One of the single most expensive components on the Module board is the BNO055 IMU. In single quantities it costs $12 (https://www.digikey.com/product-detail/en/bosch-sensortec/BNO055/828-1058-1-ND/6136309). I, like many others, chose this chip because it has two very appealing qualities - it self calibrates and outputs quaternions. This avoids lots and lots of math on the host CPU; math I mostly don't understand.

However, as I look at moving this module board towards production, the cost of this chip annoys me; especially when I'm designing various projects which don't immediately need an IMU. It increases the BOM costs substantially, while offering little immediate gain.

Because I do want an IMU on this board, I've begun to look at alternatives. In that process I realized the only way to decrease the cost is to do the math on the PI.

There are three sets of math that must be done for a good software fusion IMU:

- Calibration - which turns the raw noisy sensor data into something more repeatable.
- Cleaning - to eliminate poor sensor readings
- Operation - turning sensors readings into usable rotations/quaternions

**Calibration Math**

I've taken a stab at IMU calibration math a couple of times before and ended up abandoning the efforts as the results were not good. There are lots of algorithms which attempt this process, and many of them appear to assume IMUs are far better behaved than they actually are. I eventually found this calibration explanation (https://thecavepearlproject.org/2015/05/22/calibrating-any-compass-or-accelerometer-for-arduino/) by the Cave Pearl Project which uses this tool (http://sailboatinstruments.blogspot.com/2011/09/improved-magnetometer-calibration-part.html) by Sailboat Instruments. Essentially a set of raw datapoint are gather from the magnetometer and accelerometer (each set form an elliptical shape) and maps them into a sphere centered on an origin. The Sailboat tool (Magneto - https://sites.google.com/site/sailboatinstruments1/home) generates this as a vector translation and matrix transformation.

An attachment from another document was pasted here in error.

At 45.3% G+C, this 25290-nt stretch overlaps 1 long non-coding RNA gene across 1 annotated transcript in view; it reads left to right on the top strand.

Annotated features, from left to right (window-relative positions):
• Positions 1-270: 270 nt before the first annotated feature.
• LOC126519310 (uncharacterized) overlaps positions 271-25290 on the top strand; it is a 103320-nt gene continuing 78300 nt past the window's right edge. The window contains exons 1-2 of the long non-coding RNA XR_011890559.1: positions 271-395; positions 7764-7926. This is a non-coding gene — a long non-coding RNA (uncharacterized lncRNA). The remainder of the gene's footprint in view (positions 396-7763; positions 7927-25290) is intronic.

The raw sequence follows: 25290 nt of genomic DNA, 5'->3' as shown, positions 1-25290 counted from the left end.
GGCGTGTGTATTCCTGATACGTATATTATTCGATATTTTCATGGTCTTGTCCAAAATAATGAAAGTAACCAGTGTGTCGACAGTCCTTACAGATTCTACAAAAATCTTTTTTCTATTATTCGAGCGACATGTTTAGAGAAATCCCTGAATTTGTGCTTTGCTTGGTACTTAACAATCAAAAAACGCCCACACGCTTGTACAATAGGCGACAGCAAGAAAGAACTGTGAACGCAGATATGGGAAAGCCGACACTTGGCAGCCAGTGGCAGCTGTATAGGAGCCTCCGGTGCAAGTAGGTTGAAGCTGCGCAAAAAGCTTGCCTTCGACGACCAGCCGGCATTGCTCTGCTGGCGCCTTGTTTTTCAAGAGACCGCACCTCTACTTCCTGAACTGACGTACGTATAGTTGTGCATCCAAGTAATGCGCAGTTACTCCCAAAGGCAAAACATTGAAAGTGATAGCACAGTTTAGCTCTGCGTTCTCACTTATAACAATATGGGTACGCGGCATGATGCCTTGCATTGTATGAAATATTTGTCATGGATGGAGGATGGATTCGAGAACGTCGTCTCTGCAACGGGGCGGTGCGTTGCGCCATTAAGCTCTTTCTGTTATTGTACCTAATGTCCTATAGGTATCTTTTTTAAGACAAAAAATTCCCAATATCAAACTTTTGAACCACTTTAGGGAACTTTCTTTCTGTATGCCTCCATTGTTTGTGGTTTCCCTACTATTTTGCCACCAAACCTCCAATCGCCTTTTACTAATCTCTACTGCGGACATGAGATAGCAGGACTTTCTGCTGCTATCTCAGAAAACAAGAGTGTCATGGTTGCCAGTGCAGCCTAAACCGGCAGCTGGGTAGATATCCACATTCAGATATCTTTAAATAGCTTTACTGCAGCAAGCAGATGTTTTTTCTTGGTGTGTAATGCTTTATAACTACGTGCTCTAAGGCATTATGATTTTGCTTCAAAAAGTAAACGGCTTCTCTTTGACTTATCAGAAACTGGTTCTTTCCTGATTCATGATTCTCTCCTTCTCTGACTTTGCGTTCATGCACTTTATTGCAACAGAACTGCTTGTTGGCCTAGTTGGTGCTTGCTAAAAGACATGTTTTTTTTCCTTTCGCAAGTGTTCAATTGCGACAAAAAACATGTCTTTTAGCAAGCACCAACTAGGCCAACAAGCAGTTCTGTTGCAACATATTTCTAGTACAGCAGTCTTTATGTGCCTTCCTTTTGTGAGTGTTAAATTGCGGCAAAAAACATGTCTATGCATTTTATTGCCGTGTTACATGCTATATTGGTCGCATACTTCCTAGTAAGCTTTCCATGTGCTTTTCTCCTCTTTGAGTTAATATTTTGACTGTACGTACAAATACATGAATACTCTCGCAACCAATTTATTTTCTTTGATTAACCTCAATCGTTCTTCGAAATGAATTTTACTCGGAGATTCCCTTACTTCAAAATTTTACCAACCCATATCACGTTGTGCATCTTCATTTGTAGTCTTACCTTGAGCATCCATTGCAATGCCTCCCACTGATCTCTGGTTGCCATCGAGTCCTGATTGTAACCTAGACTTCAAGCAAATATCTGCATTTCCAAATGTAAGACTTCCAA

While the Cage Pearl article discusses doing this analysis offline (they're using Arduinos which are not up to the online math), they include a C implementation of their algorithm; one quite capable of running on a Pi.

**Calibration Cleaning**

Just feeding a large set of values to the calibration algorithm will not necessarily get the best results. Ideally you need many points from all orientation of the IMU in order to get the best transformation. Also, because IMUs are noisy devices, they generate outlier values which can confuse the calibration algorithm.

So it is necessary to clean the calibration data before using it to calibrate. To gather a "good" set of points, each point is translated from (x,y,z) form into spherical coordinates (inclination, azimuth); think of this as the longitude and latitude of the point on the surface of a sphere. We divide the surface of the sphere up into a number of "buckets" of approximately equal area, and place each point into the appropriate bucket. The goal for good calibration is to sample enough points and place a minimal number into each bucket.